September 7 – November 29, 2016

In this wild carnival of avarice, Shakespeare gives us the glorious second-chapter of England’s Wars of the Roses. Young King Henry’s fierce and ambitious queen, Margaret of Anjou, leads the House of Lancaster in brutal civil wars against the House of York and its would-be-king, Richard, Duke of York. Witchcraft, demons, murderers, the spectacular Jack Cade rebellion,, and the introduction of Dickie the crookback prodigy (who will become the villainous Richard III) all conspire to make this play unforgettable and unmissable.

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Stuff that Happens
Stuff that happens before the play
  • Shakespeare’s Joan of Arc (Henry VI, Part 1)
  • The rival families of York and Lancaster chose to wear red and white roses to proclaim their different loyalties.
  • The English defeat the French and burn Joan of Arc at the stake for witchcraft.
Stuff that happens during the play
  • Henry VI marries the French noble Margaret of Anjou, whom eventually conspires with Suffolk to influence the King and plot against the Protector of the Crown, Humphrey, Duke of Gloucester.
  • Gloucester’s wife, Eleanor, wants to influence the king and eventually participates in witchcraft.
  • The Duke of York reveals his claim to the throne and gains support from Salisbury and Warwick.
  • The Earl of Suffolk is banished for the assassination of Gloucester; pirates kill him as soon as he leaves England.
  • Henry sends York to the wars in Ireland.
  • York stages a rebellion through Jack Cade, who rouses the rabble for the task and declares himself the Mayor of London.
  • Politicking, assassination, promises of revenge, and the rise of Richard III ensue.
Notes from the Director
A Rose by any other name

No matter what we call it, The Rise of Queen Margaret is chock-full of political maneuvering, assassinations, and a nation that erupts into civil war. We’ll open this show in September as our country gets ready to head to the ballot box; it will run after we elect our next President, but it will end before she/he takes office. So if you’re enthralled by the political process during this election year, Margaret will feed your beast. If you’re so sick of politics that you’d rather poke your eye out with a sharp stick than see another report from Fox News or MSNBC, you’ll love Margaret because in Shakespeare’s world, political losers get their heads chopped off.

Printed in quarto form (essentially an Elizabethan paperback) in 1594, the name of 2H6 on this title page is:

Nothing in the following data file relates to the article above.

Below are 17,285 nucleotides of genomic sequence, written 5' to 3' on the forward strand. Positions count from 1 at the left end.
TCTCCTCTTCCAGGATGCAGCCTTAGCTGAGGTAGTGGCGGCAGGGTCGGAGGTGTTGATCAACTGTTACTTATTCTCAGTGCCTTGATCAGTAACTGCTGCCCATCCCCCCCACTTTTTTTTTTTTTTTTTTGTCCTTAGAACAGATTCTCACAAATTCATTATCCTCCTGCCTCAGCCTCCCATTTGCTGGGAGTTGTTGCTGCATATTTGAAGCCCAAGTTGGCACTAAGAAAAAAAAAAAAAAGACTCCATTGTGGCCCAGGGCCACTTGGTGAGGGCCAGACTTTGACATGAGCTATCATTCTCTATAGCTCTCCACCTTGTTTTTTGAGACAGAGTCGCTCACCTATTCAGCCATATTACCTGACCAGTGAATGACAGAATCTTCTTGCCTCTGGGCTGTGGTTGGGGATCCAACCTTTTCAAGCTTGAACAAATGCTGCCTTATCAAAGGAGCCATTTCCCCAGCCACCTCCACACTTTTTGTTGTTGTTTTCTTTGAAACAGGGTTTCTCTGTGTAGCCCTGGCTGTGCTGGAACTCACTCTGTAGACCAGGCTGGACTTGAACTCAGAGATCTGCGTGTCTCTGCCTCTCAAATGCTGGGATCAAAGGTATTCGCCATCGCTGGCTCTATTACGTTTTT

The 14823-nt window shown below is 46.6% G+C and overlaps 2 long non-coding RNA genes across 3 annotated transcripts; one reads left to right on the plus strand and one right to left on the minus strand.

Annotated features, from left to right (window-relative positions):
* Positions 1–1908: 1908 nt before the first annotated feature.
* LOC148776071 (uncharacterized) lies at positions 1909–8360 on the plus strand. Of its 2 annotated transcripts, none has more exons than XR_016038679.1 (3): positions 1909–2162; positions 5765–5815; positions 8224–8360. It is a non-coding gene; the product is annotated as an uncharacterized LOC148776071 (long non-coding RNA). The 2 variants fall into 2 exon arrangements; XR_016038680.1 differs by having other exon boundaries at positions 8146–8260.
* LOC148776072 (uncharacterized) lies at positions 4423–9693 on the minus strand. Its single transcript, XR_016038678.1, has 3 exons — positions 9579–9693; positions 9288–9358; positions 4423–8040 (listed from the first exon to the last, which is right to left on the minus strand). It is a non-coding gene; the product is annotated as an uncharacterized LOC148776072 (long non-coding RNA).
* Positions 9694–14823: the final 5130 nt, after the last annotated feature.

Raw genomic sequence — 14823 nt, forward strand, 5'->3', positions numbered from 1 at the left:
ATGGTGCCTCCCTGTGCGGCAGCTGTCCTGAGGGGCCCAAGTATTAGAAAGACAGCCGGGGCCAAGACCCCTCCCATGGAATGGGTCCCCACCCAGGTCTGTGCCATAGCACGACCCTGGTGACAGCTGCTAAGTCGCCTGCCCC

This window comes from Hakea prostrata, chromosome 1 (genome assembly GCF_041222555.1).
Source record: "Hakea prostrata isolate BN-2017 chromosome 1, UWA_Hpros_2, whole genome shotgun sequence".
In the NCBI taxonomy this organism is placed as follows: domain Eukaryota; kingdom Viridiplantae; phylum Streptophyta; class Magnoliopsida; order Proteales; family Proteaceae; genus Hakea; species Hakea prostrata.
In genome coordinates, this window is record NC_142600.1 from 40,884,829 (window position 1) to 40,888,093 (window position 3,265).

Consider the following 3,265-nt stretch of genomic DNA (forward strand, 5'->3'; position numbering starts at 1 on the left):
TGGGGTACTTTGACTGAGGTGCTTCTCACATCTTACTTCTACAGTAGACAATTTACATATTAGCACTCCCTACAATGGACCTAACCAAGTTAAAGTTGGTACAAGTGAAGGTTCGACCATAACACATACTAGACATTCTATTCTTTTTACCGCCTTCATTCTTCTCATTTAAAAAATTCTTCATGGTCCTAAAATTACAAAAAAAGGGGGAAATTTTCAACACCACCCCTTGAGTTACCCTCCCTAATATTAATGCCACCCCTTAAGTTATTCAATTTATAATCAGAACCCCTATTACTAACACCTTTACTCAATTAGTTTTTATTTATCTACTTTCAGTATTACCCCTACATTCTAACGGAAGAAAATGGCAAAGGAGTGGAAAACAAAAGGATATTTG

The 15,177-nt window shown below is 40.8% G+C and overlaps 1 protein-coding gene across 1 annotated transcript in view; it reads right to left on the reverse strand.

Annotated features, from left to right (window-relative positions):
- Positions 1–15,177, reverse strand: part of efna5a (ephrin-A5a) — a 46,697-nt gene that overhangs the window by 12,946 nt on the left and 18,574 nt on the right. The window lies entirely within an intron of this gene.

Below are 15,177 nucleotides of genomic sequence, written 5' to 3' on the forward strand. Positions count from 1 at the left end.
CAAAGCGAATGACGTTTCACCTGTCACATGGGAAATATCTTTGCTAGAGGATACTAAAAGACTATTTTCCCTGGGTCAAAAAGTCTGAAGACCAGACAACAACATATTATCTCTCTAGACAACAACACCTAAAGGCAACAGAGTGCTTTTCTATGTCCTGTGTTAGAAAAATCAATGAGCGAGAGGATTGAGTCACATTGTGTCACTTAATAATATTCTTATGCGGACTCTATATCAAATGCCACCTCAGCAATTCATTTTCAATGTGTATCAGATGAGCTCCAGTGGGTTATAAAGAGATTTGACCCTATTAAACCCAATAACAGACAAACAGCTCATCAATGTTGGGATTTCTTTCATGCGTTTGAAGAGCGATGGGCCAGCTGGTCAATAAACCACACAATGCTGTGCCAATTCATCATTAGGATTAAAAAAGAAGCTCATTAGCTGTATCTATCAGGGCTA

The First part of the Contention betwixt the two famous Houses of Yorke and Lancaster, with the death of the good Duke Humphrey: And the banishment and death of the Duke of Suffolke, and the Tragicall end of the proud Cardinal of Winchester, with the notable Rebellion of Jack Cade: and the Duke of Yorke’s first claim unto the Crowne

The 1623 First Folio (a Jacobean coffee table book which is the first collected works of 36 Shakespeare plays – we believe Shakes wrote or co-wrote 38), printed 7 years after Shakespeare’s death, includes the first known use of the title: The Second part of King Hen. the Sixt. The surviving evidence (and lack thereof) makes a good case that the play you’re seeing today was never called Henry VI, Part 2 in Shakespeare’s lifetime. What did Shakespeare call this play? How did his company advertise it? In keeping with the tradition of finding the right titles to help sell these remarkable stories (that might scare off modern Americans if we stuck with the Roman numerals and Parts listed in the Folio’s table of contents), we at the ASC have titled our first two productions in the Wars of the Roses Ride:

Joan of Arc (Henry VI, Part 1) – 2015 Summer/Fall Season
The Rise of Queen Margaret (Henry VI, Part 2) – 2016 Summer/Fall Season

And we asked our audiences to help us name 3H6 for 2017. Submit your ideas for the title of Henry VI, Part 3 at our Box Office or on our Facebook page.

If you’re worried about being able to follow a Shakespeare “history play,” relax. You can enjoy The Empire Strikes Back by itself without having seen Star Wars. You can enjoy Captain America: Civil War without having seen the previous Cap or Iron Man movies. If we succeed in entertaining your socks off with 2H6, we hope you return next year for 3H6 and the following year for Richard III. If we don’t succeed, come back anyway and let us take another crack at your socks. Thanks for joining us for this thrilling part of the Wars of the Roses Ride.


Artistic Director and Co-founder